In the present study, as mentioned above, the assessment of sediment yield that was attributed by the model along with the other results was not taken into consideration in the evaluation process. This is also a parameter that is important to be considered (as long as there are reliable soil data), as it plays a critical role in the reservoir’s operation, in terms of availability of water volume for extraction [70
In addition, the results of the reservoir simulation can be explored in light of different scenarios regarding changes in the water demand distribution rates per month, as well as different extraction volumes from the reservoir depending on variations in demand. For the second case, comparisons can be made with other research or applied works on reservoir management that use control curves [71
Another point that could be explored further is the comparison of the produced results for the selected dam locations, with the results of other similar works that relate to the location and size of the reservoir [72
]. Also, the size of the dam, compared to more classical methods used for its determination, could be explored additionally [73
]. Finally, in the present work, it is possible to measure/quantify the sustainability of the examined reservoirs using a methodology for measuring it with specific indicators, such as resilience, reliability, vulnerability, and relative vulnerability of the project [74
All previous suggestions aim at improving the reliability, completeness, and predictive ability of the methodology proposed herein and constitute a satisfactory framework for developing an integrated decision-making system. It could be a policy-making tool towards the research and application of sustainable and optimum reservoir construction, in various mountainous and semi-mountainous areas in Greece, but worldwide as well. In this context, research projects funded by national bodies, such as local authorities, aim at advancing local development. It must be also highlighted that in the research project “Utilization of surface runoff in Andros Island via the creation of mountainous water reservoirs” (2009–2014), the possibility of applying the developed methodology in catchments of similar scale in the Aegean islands and beyond was examined, as the application in Andros Island was only a pilot. This project has been accepted by the municipality of Andros and is in the process of finding the necessary funding to implement it.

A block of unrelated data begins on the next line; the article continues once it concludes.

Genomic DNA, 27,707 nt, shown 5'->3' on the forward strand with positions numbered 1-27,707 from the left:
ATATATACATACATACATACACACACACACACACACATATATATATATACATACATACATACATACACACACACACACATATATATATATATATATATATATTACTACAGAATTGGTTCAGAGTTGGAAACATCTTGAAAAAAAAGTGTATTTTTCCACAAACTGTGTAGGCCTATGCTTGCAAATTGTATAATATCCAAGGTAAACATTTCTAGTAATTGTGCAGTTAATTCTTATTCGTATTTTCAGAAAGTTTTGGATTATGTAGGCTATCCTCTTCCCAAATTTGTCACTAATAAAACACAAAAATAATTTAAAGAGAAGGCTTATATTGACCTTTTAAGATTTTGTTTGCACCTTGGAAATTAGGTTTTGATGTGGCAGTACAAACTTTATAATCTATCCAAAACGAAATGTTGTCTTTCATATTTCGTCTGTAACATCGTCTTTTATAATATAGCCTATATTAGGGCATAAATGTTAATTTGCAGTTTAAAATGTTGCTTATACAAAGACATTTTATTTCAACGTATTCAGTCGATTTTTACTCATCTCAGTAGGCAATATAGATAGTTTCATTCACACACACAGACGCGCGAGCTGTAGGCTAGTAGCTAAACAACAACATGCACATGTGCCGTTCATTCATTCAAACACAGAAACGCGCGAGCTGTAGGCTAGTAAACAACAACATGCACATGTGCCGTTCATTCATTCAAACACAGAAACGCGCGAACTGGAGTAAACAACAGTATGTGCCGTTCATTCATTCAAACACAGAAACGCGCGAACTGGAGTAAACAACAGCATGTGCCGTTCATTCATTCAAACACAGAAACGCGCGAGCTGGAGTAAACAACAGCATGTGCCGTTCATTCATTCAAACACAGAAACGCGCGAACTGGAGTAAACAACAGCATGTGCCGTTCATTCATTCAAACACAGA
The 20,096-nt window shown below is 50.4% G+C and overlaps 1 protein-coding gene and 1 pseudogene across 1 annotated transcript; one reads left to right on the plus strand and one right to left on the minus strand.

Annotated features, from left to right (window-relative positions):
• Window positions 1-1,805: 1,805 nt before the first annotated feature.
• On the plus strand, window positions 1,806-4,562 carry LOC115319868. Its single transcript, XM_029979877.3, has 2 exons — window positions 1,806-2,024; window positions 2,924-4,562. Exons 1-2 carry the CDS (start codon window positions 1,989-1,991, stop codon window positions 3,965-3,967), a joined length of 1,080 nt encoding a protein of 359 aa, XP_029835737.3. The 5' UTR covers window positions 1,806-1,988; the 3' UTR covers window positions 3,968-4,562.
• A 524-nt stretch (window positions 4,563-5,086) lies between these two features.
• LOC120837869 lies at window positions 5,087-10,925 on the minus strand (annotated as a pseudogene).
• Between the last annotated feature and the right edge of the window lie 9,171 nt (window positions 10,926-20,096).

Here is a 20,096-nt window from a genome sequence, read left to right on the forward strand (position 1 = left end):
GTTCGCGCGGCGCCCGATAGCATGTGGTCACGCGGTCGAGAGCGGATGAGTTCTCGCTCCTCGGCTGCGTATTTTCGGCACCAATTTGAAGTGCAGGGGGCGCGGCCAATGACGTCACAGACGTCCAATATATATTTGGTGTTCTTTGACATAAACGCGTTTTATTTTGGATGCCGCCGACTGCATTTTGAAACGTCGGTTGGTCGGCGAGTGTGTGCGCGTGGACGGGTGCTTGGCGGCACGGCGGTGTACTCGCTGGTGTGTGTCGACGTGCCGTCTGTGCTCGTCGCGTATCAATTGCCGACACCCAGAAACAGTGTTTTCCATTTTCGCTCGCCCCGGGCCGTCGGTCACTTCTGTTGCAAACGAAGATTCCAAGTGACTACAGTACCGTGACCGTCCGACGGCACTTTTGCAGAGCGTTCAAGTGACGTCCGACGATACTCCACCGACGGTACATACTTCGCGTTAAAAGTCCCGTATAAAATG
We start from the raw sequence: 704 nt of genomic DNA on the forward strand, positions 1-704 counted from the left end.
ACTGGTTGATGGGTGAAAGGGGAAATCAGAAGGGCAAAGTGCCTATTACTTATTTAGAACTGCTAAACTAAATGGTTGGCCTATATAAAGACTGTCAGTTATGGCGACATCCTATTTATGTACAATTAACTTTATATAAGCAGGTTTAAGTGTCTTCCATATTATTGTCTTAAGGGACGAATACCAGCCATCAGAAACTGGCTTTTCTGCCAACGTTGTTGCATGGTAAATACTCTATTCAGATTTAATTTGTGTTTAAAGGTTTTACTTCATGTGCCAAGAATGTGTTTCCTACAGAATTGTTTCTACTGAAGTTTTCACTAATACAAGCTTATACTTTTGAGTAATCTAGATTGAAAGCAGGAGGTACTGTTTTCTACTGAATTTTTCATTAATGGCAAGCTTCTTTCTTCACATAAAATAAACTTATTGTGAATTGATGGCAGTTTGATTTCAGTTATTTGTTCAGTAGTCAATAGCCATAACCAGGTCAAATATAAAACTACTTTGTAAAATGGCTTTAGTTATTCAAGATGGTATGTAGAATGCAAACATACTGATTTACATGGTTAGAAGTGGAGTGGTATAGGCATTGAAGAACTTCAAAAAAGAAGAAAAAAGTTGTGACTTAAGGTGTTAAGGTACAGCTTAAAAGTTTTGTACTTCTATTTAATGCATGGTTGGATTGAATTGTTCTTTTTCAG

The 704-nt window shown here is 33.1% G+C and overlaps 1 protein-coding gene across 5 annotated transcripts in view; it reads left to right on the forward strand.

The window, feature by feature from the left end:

In the present paper, an integrated and contemporary methodological framework, based on geoinformation technologies, was introduced for exploiting surface runoff, by creating small mountain and semi-mountain water reservoirs. With this approach, descriptive and spatial information are coupled in the best possible way, to produce reliable results, which will lead to the adoption of the best and most sustainable practices. The presented methodology can be a part of a general and holistic management framework for viable water resources exploitation. This was demonstrated using as a case study the island of Andros, in Greece. Andros Island (and specifically Afrouses catchment) was selected as the pilot study area for applying the research methodology, due to its specific characteristics of particular interest. The fact that the island experiences sufficient rainfall in the period from September to April, combined with the increased needs of the dry season and the lack of primary meteorological data, led to its selection as the study area (it is considered important to apply this research in areas with limited data adequacy).
Results showed that by using the proposed scheme it is possible to create small water reservoirs, if certain criteria that have been set from the beginning are met. A small prediction uncertainty was present, resulting from the various simulation uncertainty and the assumptions made in some stages of the research. On the other hand, the validation process and the comparative analysis of the results, along with the comparison with similar works found in the literature, managed to minimize (or even eliminate in some cases) these uncertainties. In any case, this research work highlights the need for adopting additional measures to avoid potential failures in the design and/or operation of a small-scale reservoir. Furthermore, it must be mentioned that the results of the presented methodology can be continuously optimized as the data used become more and more reliable.
Taking into consideration all the above, it must be underlined that by selecting the best available sites for constructing small-scale reservoirs, it is easy to create a network of them, using local human resources and materials, thereby creating low-cost projects with high socio-economic benefits in local scale. This is a huge step towards sustainable exploitation of surface runoff and an ideal countermeasure for areas suffering from water scarcity.
In conclusion, the potential that rises by coupling geoinformation technologies, such as GIS, with simulation process modeling offers a potentially promising roadmap towards improving our ability to provide a mathematical representation of our natural environment. As the proposed methodology can be automated to simulate both present and future conditions, it may offer a very promising tool to the scientific and wider community for a better understanding of our dynamically changing physical environment. As such, it could assist research and practical applications alike.